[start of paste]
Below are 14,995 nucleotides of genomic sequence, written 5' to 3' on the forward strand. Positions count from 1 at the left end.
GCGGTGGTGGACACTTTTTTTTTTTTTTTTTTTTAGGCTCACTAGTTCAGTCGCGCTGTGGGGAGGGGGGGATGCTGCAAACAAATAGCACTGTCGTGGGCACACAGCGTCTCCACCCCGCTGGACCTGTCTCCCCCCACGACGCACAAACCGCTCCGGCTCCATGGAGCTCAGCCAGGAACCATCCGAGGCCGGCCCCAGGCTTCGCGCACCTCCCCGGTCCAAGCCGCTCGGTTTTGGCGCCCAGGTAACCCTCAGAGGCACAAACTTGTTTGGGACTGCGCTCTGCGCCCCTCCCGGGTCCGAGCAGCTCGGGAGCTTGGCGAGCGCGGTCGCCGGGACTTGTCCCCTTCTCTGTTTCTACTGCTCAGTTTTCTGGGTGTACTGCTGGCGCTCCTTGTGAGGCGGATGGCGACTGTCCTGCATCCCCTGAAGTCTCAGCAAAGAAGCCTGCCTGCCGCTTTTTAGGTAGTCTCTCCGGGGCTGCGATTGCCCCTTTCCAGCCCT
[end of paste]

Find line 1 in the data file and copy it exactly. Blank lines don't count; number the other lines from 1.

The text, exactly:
Below are 14,995 nucleotides of genomic sequence, written 5' to 3' on the forward strand. Positions count from 1 at the left end.